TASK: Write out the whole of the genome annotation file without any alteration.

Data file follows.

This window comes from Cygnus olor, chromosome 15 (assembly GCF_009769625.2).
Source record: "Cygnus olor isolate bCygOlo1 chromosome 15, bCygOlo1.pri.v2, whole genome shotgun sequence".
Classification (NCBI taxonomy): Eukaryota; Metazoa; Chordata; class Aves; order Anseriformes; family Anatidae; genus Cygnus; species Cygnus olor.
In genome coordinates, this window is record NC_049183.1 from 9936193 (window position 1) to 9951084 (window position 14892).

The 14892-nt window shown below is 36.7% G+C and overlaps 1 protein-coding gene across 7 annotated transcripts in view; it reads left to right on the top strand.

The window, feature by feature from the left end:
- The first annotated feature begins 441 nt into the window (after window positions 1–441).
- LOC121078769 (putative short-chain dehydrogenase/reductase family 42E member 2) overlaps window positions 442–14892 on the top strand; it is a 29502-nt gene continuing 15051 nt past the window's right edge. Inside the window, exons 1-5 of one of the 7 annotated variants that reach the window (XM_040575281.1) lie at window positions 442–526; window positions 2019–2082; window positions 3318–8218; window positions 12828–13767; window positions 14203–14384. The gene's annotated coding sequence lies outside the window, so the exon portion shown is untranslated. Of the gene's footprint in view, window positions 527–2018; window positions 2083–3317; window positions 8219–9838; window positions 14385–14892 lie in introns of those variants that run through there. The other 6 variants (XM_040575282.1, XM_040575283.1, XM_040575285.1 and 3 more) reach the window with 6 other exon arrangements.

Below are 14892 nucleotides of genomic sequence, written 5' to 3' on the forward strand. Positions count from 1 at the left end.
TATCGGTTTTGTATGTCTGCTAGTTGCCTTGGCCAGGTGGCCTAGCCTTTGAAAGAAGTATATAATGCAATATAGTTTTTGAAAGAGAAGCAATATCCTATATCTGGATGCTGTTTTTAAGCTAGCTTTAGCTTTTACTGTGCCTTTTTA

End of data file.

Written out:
This window comes from Cygnus olor, chromosome 15 (assembly GCF_009769625.2).
Source record: "Cygnus olor isolate bCygOlo1 chromosome 15, bCygOlo1.pri.v2, whole genome shotgun sequence".
Classification (NCBI taxonomy): Eukaryota; Metazoa; Chordata; class Aves; order Anseriformes; family Anatidae; genus Cygnus; species Cygnus olor.
In genome coordinates, this window is record NC_049183.1 from 9936193 (window position 1) to 9951084 (window position 14892).

The 14892-nt window shown below is 36.7% G+C and overlaps 1 protein-coding gene across 7 annotated transcripts in view; it reads left to right on the top strand.

The window, feature by feature from the left end:
- The first annotated feature begins 441 nt into the window (after window positions 1–441).
- LOC121078769 (putative short-chain dehydrogenase/reductase family 42E member 2) overlaps window positions 442–14892 on the top strand; it is a 29502-nt gene continuing 15051 nt past the window's right edge. Inside the window, exons 1-5 of one of the 7 annotated variants that reach the window (XM_040575281.1) lie at window positions 442–526; window positions 2019–2082; window positions 3318–8218; window positions 12828–13767; window positions 14203–14384. The gene's annotated coding sequence lies outside the window, so the exon portion shown is untranslated. Of the gene's footprint in view, window positions 527–2018; window positions 2083–3317; window positions 8219–9838; window positions 14385–14892 lie in introns of those variants that run through there. The other 6 variants (XM_040575282.1, XM_040575283.1, XM_040575285.1 and 3 more) reach the window with 6 other exon arrangements.

Below are 14892 nucleotides of genomic sequence, written 5' to 3' on the forward strand. Positions count from 1 at the left end.
TATCGGTTTTGTATGTCTGCTAGTTGCCTTGGCCAGGTGGCCTAGCCTTTGAAAGAAGTATATAATGCAATATAGTTTTTGAAAGAGAAGCAATATCCTATATCTGGATGCTGTTTTTAAGCTAGCTTTAGCTTTTACTGTGCCTTTTTA